Savage, untamed and awesome
Tarzan by the incredible Joe Kubert.

Milton Caniff’s Steve Canyon
Much is said about the brilliance of Terry and the Pirates, but for my money, I prefer Canyon. Caniff has already hit his stride in terms of his drawing style, which was still developing in the early Pirates stuff. The best chunk here is from it’s beginning just after the second world war, until about 1955. The adventure, world politics and romance elements are at their best balance during this time. As the strip aged, the soap opera themes eventually took center stage, but for several years it was a great strip, with amazing art and terrific, punchy dialogue.

“Tell them to go fry their hats!”

Claremont and Byrne’s X-Men (Including the year Paul Smith drew it after Byrne left)
Claremont’s at his best here, before the whole thing got too complicated with myriad false implanted memories for half the characters, before the time travel stuff got out of hand, and before the cast got so huge it bogged down the storytelling. I almost like the Paul Smith issues best because he had this stripped down style I think worked nicely, and they did a lot with Kitty Pryde, a character of whom I’m very fond. But Byrne’s run here, and his later FF run, is about the best stuff he ever did before he became an irredeemable hack.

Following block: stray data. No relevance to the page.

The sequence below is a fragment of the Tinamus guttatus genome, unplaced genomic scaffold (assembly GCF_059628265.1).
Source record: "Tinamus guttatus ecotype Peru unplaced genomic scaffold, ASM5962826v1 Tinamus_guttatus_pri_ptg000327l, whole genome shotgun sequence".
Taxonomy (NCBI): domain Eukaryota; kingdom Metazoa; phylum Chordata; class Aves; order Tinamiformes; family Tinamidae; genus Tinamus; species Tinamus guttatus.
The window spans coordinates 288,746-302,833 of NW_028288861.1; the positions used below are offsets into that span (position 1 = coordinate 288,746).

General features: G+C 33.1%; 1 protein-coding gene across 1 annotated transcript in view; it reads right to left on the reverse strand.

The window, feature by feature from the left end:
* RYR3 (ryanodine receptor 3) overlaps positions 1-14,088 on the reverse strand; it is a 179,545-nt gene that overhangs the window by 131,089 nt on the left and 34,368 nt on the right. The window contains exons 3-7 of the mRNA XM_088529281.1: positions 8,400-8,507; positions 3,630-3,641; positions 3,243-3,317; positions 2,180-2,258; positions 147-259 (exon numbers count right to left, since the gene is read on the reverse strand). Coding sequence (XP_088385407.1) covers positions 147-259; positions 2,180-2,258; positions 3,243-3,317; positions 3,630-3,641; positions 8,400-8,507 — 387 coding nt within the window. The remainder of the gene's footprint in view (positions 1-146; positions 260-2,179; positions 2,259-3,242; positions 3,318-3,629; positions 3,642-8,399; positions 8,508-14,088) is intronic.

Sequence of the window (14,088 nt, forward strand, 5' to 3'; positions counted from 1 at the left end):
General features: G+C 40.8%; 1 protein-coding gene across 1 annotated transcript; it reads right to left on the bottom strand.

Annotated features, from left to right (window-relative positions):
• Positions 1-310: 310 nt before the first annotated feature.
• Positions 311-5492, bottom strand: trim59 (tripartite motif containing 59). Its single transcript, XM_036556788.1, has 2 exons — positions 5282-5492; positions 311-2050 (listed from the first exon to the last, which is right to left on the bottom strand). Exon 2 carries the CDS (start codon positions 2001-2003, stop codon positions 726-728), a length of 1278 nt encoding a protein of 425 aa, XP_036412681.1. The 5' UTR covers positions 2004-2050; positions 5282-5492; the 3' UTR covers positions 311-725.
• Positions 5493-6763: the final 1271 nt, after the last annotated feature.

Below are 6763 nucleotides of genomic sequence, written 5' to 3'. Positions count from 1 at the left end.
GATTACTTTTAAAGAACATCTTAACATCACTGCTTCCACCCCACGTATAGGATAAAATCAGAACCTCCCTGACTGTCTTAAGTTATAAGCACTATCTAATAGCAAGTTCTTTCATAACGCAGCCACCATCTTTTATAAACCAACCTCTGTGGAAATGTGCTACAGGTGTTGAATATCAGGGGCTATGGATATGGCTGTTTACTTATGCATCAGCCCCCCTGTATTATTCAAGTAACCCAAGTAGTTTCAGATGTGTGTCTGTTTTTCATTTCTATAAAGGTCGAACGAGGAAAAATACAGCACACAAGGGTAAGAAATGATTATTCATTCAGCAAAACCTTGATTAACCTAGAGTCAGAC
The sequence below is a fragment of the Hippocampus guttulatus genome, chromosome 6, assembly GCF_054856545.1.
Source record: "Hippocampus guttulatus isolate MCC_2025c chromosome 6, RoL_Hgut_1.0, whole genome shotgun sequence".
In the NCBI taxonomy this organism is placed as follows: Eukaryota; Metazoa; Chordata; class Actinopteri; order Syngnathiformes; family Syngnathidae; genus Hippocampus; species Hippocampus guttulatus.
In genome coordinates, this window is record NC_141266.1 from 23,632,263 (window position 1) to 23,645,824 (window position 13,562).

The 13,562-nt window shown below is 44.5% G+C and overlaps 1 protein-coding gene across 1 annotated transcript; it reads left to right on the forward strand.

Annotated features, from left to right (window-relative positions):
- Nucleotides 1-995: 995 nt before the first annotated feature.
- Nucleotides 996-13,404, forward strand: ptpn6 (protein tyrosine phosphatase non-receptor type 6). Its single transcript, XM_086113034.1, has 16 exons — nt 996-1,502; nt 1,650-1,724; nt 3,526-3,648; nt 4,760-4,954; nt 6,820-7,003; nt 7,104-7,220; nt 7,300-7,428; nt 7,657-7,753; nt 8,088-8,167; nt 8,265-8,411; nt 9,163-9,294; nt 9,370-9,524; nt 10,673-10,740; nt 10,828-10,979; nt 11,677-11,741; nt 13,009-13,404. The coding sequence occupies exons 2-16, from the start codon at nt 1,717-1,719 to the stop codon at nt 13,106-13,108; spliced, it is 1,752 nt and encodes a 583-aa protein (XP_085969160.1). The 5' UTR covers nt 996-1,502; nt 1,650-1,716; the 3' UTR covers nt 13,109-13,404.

Will Eisner’s Spirit
Well duh…

Nocenti, Romita Jr. and Williamson’s Daredevil
What great comics! Nocenti’s stories have a nice, skewed, alternate point of view, and cover some interesting new territory. Romita Jr. is at his peak! Vigorous, lively, clear as a bell storytelling. The best mix of Kirby dynamism, Toth simplicity and Buscema solidity. Later some of that structural and anatomical integrity gives way to speed somewhat, but he’s great here.

However, Al Williamson is the real lynchpin on this book. In his last regular art gig, his flawless inking adds even more anatomical solidity, and his black spotting is perfect. Having achieved a nicely loose, but surprisingly accurate, inking style in his later years, he pulls these great Romita Jr. pencils up to an astounding level of facility. (And yes, the Lee Weeks art on Daredevil is awesome too. In fact I think Williamson inked some of that too. Weeks is one of the greatest pencilers ever, and sadly underrated, as far as I’m concerned.)